The Collegium Maius (Latin for "Great College"), in Kraków, Poland, is the Jagiellonian University 's oldest building, dating back to the 15th century. It stands at the corner of ulica Jagiellońska (Jagiellon Street) and ulica Świętej Anny (St. Anne Street). The then 36-year-old university, known at the time as Akademia krakowska (English: the Krakow Academy), moved into the building in 1400 after King Władysław II Jagiełło had purchased it with funds bequeathed by his late wife, Queen Jadwiga.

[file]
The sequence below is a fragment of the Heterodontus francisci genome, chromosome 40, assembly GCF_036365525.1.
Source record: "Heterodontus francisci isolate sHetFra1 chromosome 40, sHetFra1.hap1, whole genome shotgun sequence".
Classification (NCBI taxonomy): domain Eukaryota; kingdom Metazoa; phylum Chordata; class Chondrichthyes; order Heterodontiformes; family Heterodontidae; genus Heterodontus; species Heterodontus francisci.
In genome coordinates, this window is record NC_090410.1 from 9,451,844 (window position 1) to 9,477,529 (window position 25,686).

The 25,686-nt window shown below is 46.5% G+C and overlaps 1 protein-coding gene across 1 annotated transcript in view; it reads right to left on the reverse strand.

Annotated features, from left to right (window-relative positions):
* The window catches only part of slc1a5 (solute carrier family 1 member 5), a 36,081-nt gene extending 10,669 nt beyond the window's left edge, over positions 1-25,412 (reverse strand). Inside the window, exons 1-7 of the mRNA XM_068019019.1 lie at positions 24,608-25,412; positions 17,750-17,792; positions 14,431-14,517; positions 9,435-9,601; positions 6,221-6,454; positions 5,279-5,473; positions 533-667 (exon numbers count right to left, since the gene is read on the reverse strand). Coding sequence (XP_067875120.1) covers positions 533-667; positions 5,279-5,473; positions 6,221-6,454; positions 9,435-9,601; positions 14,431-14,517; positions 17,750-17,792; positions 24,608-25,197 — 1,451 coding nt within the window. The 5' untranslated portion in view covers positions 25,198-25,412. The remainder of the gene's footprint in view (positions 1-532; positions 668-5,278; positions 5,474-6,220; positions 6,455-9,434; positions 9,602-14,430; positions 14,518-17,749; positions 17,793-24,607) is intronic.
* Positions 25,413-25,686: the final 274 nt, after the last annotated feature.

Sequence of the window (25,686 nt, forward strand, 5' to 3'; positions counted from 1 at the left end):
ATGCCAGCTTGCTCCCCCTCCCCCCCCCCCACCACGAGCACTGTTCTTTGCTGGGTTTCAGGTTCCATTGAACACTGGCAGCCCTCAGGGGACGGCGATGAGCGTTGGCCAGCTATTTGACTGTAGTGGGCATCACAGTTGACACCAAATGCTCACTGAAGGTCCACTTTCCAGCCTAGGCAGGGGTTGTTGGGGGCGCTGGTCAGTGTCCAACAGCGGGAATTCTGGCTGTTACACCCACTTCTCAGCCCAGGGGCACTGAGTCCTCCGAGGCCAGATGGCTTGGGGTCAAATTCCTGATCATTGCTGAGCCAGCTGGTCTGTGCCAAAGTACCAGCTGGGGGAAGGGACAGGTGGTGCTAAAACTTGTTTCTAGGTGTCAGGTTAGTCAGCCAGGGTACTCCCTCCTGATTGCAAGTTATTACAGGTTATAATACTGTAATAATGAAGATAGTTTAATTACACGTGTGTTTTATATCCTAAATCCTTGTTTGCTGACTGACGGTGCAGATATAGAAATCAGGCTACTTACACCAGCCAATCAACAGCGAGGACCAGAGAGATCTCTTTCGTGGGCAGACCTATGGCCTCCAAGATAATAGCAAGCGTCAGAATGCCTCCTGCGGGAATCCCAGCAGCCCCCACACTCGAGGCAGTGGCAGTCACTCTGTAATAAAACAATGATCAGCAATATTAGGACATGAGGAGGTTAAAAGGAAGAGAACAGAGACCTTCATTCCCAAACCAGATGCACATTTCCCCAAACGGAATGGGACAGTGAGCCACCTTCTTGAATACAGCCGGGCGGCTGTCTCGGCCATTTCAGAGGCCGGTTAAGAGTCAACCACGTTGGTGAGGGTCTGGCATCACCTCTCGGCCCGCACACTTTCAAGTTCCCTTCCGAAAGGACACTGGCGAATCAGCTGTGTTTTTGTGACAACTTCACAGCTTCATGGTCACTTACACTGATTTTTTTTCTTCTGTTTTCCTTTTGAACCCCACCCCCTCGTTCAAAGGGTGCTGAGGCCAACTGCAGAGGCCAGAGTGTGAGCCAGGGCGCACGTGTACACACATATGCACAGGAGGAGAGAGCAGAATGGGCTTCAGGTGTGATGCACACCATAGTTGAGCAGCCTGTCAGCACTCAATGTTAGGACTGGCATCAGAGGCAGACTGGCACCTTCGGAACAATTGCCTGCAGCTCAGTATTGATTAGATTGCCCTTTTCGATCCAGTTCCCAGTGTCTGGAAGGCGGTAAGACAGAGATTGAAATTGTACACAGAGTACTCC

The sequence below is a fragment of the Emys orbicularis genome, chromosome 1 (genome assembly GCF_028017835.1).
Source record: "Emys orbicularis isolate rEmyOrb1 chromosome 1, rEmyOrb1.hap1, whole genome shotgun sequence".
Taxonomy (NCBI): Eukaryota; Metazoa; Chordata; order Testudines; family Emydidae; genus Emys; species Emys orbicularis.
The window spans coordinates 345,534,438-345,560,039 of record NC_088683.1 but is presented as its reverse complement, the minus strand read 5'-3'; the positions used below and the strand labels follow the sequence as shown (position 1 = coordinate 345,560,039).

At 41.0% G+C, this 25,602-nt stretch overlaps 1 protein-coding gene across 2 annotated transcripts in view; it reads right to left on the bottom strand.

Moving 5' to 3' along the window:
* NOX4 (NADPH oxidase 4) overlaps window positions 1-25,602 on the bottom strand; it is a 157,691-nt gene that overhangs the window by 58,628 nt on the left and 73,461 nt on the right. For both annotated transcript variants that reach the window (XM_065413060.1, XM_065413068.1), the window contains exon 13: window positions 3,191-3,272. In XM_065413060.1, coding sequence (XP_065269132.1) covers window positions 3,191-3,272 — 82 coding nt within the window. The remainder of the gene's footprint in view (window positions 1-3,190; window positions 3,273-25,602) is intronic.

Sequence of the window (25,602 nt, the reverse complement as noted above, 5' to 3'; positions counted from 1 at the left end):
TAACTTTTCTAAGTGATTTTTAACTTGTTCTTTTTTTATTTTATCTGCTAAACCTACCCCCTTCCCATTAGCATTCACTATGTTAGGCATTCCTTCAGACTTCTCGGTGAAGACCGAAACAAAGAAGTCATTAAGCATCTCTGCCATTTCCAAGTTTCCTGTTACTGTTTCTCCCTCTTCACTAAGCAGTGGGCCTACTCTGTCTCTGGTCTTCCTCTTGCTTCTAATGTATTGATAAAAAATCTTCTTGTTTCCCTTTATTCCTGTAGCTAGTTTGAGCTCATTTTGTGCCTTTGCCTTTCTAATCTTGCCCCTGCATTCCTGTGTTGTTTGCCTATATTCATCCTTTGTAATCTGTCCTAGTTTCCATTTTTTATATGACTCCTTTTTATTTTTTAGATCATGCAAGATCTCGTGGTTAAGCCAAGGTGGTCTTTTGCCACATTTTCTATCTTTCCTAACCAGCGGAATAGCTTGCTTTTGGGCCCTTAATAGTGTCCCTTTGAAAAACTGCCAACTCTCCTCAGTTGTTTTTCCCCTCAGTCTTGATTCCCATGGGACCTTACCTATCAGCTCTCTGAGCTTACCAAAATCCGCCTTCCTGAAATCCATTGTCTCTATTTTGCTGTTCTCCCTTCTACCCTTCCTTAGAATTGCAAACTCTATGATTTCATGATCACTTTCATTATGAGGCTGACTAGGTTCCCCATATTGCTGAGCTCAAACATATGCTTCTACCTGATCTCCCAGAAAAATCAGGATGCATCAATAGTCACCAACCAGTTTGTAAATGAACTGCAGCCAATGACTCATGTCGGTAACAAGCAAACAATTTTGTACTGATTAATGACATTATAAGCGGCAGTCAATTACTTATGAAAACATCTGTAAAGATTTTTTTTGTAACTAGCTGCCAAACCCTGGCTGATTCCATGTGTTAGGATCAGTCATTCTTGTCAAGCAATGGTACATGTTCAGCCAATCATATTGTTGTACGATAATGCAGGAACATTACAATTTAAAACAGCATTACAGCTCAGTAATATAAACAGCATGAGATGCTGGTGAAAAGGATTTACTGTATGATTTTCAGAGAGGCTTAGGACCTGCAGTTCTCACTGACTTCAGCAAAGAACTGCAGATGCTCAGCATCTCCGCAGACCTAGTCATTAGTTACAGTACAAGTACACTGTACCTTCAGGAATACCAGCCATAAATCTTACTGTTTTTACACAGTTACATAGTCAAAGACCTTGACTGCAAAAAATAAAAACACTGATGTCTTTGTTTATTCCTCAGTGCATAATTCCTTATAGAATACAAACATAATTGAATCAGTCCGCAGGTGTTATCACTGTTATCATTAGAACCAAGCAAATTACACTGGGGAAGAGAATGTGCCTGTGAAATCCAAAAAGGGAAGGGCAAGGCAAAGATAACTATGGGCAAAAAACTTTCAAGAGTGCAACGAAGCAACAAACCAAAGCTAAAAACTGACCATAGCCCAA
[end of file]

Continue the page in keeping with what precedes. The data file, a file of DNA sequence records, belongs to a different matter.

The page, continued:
The Collegium Maius was rebuilt in the late 15th century as a late-Gothic structure surrounding a large courtyard bordered with arcades. In 1517 a well was built in the center of the courtyard. Professors lived and worked upstairs, while lectures were held downstairs. In the 1490s the Collegium Maius counted among its students Nicolaus Copernicus, the Renaissance astronomer and polymath who would revolutionize European ideas about the universe. The Collegium Maius Museum features ancient lecture rooms, communal halls, professors’ quarters, a library and a treasury containing rectors' Gothic maces and the Jagiellonian globe. Exhibits also include medieval scientific instruments, globes, paintings, collectibles, furniture, coins and medals.